1988 Honor Pioneer Swimmer
FOR THE RECORD: 220 yd Champion record holder of the East in high school and in college, in the years just before the NCAA Nationals began; NATIONAL RECORDS: 1925-1926 (3 miles, 5 miles); 1926 won first President's Cup in the Potomac; won first competition race around Manhattan Island; began Masters swimming in 1972.
Clarence Ross should be known as "Man of the Century in U.S. Swimming" as both he and the century started at the same time and are still going strong in the late '80s. Ross' records started as a high school swimmer. He was the 220 yard champion record holder of the East in high school and in college, in the years just before the NCAA Nationals began in 1924. On graduating from Rutgers in 1923, he gave up the 220 freestyle and began distance swimming. He won the U.S. National A.A.U. ten mile, and set A.A.U. National records in five miles and three miles (1925-26). In 1926 he won the first President's Cup in the Potomac and then wound up his amateur long distance career by winning the first competition race around Manhattan Island.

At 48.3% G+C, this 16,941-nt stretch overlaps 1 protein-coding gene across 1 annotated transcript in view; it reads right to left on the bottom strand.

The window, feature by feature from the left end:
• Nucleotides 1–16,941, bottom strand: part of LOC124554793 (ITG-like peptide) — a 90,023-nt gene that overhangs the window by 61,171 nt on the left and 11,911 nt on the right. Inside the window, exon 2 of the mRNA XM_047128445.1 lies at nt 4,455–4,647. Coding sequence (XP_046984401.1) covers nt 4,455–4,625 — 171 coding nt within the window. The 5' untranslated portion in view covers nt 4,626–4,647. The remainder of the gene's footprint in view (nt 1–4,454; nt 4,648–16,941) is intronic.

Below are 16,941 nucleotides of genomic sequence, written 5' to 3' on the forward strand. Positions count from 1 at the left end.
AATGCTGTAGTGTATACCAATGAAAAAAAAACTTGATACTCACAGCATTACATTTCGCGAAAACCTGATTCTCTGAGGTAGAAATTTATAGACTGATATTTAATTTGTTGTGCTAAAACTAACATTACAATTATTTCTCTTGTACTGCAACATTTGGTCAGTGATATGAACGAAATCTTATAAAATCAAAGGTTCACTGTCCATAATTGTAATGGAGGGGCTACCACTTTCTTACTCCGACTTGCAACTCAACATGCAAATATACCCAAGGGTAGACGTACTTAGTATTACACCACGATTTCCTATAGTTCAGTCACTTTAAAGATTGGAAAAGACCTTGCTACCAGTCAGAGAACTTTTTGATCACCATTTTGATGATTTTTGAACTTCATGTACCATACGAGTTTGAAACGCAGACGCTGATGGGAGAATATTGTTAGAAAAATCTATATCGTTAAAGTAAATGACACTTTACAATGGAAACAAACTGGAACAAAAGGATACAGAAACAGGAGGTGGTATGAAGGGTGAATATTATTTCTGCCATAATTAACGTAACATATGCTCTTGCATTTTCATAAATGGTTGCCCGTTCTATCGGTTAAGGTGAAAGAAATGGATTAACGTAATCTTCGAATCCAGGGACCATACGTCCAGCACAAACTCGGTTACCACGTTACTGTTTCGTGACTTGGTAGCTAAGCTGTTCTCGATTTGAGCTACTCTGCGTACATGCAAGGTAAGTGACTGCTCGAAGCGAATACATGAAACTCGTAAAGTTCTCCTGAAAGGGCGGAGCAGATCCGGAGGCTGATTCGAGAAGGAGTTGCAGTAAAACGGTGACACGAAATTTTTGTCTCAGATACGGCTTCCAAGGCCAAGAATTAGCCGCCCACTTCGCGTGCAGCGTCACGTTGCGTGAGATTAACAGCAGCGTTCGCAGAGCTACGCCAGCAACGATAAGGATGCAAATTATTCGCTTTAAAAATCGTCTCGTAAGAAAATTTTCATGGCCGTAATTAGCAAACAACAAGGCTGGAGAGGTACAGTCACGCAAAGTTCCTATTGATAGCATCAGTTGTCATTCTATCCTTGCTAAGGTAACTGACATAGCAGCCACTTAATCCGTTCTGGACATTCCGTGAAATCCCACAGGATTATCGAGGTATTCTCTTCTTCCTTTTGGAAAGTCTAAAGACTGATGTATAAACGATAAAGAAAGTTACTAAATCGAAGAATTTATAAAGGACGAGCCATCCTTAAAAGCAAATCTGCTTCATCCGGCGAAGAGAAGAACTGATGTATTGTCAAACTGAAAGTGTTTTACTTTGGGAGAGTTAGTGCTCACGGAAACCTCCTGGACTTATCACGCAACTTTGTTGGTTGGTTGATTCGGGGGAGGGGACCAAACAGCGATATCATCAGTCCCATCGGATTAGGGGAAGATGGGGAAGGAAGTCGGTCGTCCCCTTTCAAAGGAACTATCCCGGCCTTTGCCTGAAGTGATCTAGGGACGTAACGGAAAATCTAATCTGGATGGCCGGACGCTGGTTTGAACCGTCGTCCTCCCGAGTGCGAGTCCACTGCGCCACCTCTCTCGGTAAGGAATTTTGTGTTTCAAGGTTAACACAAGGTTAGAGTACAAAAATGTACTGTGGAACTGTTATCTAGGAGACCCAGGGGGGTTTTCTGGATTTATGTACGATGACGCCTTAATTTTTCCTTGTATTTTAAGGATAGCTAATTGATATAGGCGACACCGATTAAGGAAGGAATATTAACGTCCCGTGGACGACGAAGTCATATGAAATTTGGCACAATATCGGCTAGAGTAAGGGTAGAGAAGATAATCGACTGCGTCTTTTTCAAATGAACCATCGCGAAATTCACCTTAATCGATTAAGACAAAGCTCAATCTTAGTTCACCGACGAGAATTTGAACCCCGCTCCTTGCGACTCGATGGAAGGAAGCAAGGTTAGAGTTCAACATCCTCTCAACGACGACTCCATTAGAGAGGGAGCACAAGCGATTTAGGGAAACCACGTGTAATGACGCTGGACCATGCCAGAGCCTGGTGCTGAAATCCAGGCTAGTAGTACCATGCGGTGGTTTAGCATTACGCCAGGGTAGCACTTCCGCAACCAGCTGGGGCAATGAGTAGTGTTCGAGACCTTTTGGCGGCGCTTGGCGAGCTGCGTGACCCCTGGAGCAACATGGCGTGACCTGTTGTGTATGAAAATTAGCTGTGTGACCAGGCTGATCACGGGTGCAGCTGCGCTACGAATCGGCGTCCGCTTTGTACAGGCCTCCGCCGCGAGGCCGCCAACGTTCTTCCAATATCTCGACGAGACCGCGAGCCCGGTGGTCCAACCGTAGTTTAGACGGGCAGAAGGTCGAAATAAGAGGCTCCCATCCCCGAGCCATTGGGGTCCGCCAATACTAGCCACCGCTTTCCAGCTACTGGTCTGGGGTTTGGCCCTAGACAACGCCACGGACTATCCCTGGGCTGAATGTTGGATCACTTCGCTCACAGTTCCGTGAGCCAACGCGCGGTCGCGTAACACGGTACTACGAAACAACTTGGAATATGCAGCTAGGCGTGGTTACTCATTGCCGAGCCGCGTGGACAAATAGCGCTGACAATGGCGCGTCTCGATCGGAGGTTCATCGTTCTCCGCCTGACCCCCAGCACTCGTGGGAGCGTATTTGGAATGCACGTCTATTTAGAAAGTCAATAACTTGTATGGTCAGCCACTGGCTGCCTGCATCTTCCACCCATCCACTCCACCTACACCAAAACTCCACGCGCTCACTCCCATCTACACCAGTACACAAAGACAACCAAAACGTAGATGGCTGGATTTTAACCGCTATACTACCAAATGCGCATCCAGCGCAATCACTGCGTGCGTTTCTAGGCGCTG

In WWII, Commander Ross, age 47, was the Navy's 440 freestyle champion of the South Pacific. His Master's swimming started in 1972, and seemed indestructible until he was mugged one night on the streets of Newark, New Jersey. Taken unconscious to a hospital emergency room, they checked his low heart rate and put in a pacemaker. Ross came to and informed the astonished doctors what his resting athlete's pulse rate should be (42), but the pacemaker was already in. Swimmer Ross, not the pacemaker, was the miracle of modern medicine and his Masters National swimming record stands at 123 wins in 125 races.
© 1988 ISHOF, Inc.